Also, when one is planning a Halloween costume, one must consider certain practicalities. (The Lady of the Manners will now pause to give some of her readers a moment to collect themselves from the shock of her being practical.) There are all sorts of Halloween costumes that are fun and delightful but, as you point out Eisenviolet, are less than ideal when confronted with chilly weather at night. Warmth, comfortable and sturdy footwear, no accessories that are unwieldy to cart around (wings, while lovely, are not a good idea in a club situation!) — all of these are things that need to be thought about. Which is why, again, many Goths decide the best option for them is to dress as Goth as they possibly can manage out of their own closets.
Goths dressing up for Halloween as even more elaborate Goths has one more added benefit: they’re used to the “costume”. They are probably at ease with what they’re wearing, and won’t spend the evening worrying about if something is going to give way, ride up, or fall apart. They’re comfortable in those clothes and the image they present, which means they will carry themselves with confidence. Which, dear Snarklings, is one of the most important things of all to have in one’s wardrobe, be it a spooky holiday or not.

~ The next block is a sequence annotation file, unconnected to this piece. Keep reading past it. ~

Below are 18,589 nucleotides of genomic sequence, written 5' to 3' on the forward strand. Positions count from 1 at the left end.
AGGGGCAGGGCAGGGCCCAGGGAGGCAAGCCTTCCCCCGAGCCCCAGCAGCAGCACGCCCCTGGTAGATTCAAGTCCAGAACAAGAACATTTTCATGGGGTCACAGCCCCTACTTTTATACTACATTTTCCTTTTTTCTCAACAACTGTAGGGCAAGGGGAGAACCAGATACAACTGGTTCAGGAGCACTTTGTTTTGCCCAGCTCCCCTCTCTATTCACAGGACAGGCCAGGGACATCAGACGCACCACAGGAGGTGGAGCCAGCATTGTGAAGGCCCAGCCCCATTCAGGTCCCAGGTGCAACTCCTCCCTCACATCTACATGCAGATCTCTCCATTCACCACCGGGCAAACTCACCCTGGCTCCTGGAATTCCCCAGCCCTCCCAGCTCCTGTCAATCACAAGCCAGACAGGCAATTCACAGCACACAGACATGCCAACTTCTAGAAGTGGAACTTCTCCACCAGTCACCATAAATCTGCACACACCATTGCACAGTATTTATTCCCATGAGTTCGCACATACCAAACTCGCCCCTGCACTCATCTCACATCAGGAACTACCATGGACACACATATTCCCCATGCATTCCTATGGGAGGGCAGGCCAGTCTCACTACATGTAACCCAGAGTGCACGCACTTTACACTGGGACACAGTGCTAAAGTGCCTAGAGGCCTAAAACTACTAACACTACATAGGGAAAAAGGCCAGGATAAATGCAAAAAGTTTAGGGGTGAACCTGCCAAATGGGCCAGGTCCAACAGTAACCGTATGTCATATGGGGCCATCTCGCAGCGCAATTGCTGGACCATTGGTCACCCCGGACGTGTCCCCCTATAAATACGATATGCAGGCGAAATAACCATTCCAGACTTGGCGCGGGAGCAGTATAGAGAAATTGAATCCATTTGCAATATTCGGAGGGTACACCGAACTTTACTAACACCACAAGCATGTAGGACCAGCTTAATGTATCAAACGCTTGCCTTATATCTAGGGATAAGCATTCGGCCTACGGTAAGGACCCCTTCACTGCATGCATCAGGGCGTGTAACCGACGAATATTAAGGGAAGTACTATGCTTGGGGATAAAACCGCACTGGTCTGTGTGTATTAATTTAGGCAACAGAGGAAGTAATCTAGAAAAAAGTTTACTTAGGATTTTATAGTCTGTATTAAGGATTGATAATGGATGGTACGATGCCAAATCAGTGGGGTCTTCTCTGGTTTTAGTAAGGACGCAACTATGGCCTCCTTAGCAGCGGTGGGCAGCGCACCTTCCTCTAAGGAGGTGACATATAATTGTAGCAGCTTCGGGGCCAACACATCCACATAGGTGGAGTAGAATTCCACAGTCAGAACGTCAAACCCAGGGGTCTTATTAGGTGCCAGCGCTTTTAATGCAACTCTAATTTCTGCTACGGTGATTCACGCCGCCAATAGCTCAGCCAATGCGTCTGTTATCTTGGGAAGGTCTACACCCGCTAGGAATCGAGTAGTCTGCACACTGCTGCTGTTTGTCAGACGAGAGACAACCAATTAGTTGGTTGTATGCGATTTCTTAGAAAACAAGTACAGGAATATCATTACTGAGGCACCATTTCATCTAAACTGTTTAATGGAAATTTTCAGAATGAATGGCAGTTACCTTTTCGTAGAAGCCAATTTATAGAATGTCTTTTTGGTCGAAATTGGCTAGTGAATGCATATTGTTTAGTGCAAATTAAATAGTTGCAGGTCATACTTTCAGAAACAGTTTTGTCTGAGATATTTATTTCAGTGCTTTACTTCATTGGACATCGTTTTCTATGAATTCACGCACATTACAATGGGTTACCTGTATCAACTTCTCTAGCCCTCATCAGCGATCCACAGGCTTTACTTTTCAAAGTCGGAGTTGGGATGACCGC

The next question is from Lauren, who is looking for some help in talking to her mom about Goth, but with a slightly different issue from the usual:
Dear Mrs. Lady of the Manners:
I have a problem. I got your very fantastic book from my Aunt this Christmas, and I enjoyed it very much. My mom (who hates my Aunt), thinks that I am now dressing in black a lot more than I used to because my Aunt gave me the book. Can I please have some pointers on how to explain to my mom that I am not dressing in black and searching for animal skulls just because my aunt gave me a book?
Wait, wait, wait, let the Lady of the Manners re-read that. Your aunt gave you a copy of the Gothic Charm School book (yay!), and now your mom thinks that you expressing your gothy tendencies is due to reading the book? How very … recursive, or something.
First things first: since you have a copy of the Gothic Charm School book, have you waved it at your mom and asked her to read parts of it? Especially chapters two and three? The Lady of the Manners fervently hopes that her book would answer any questions or concerns your mom may have about your inky wardrobe and fondness for collecting bones.
You say that your mom hates your aunt. Could it be that your mother’s feelings about your aunt are coloring her reaction to you being a Goth? That since your aunt gave you a book about it, it obviously is something for her to not approve of? But this does lead the Lady of the Manners to a question that she hopes will not raise your hackles in ire: were you, erm, quite as visibly Goth before your aunt gave you a copy of the book? Please do not take that as some kind of dismissive judgement! The Lady of the Manners is delighted if reading the Gothic Charm School book helped bring you to being more open about your interests in the Goth subculture! But if that is how things happened, then it’s no wonder that your mother thinks that the book is the cause of it, and possibly rightly so.